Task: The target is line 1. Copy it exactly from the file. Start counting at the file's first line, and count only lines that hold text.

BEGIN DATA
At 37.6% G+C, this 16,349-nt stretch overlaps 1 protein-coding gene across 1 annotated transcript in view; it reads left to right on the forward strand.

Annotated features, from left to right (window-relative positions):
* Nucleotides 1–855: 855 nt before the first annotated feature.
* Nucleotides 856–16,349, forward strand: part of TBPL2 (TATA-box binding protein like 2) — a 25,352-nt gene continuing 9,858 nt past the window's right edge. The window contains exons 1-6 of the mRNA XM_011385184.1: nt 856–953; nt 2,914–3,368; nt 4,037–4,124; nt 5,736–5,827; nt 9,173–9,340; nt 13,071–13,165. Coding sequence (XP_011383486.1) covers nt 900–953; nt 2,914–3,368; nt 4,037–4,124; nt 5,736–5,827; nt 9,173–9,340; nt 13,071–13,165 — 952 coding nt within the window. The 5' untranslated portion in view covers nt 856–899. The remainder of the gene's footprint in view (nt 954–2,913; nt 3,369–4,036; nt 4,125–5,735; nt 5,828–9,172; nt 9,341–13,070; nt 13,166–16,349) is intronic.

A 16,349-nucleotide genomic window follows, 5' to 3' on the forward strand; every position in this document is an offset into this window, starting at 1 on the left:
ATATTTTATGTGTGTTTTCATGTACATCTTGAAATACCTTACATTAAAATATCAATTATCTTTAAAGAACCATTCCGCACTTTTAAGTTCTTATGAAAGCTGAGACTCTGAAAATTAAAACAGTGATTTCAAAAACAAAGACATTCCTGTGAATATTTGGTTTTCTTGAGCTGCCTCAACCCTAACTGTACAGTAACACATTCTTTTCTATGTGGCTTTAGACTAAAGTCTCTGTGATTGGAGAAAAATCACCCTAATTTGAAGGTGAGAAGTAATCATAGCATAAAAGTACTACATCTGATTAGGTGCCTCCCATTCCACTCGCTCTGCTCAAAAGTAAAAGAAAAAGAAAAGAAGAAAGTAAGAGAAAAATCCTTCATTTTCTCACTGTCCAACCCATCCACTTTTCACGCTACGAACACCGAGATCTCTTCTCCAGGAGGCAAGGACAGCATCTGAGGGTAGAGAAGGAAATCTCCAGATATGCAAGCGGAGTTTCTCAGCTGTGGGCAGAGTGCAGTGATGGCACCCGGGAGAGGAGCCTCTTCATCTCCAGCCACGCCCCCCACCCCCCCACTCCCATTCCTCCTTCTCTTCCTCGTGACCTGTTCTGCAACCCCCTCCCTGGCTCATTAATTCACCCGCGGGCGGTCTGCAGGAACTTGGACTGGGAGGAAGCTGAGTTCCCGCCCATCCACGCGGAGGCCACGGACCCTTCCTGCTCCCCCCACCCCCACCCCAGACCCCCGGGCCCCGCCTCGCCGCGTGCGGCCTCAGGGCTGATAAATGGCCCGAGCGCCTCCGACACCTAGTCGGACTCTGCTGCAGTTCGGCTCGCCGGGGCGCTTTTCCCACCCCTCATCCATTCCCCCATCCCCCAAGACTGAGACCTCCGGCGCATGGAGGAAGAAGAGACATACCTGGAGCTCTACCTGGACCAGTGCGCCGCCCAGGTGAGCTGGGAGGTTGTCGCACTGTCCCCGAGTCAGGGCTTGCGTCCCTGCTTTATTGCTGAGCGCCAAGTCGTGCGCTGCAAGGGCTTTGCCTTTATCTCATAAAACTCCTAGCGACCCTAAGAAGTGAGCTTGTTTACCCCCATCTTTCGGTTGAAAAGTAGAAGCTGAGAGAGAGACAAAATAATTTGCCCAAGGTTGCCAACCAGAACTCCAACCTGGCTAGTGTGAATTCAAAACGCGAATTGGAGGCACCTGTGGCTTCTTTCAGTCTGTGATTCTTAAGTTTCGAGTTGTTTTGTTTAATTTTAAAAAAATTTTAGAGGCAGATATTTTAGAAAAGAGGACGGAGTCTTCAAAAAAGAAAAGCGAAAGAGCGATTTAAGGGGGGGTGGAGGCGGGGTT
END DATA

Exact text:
At 37.6% G+C, this 16,349-nt stretch overlaps 1 protein-coding gene across 1 annotated transcript in view; it reads left to right on the forward strand.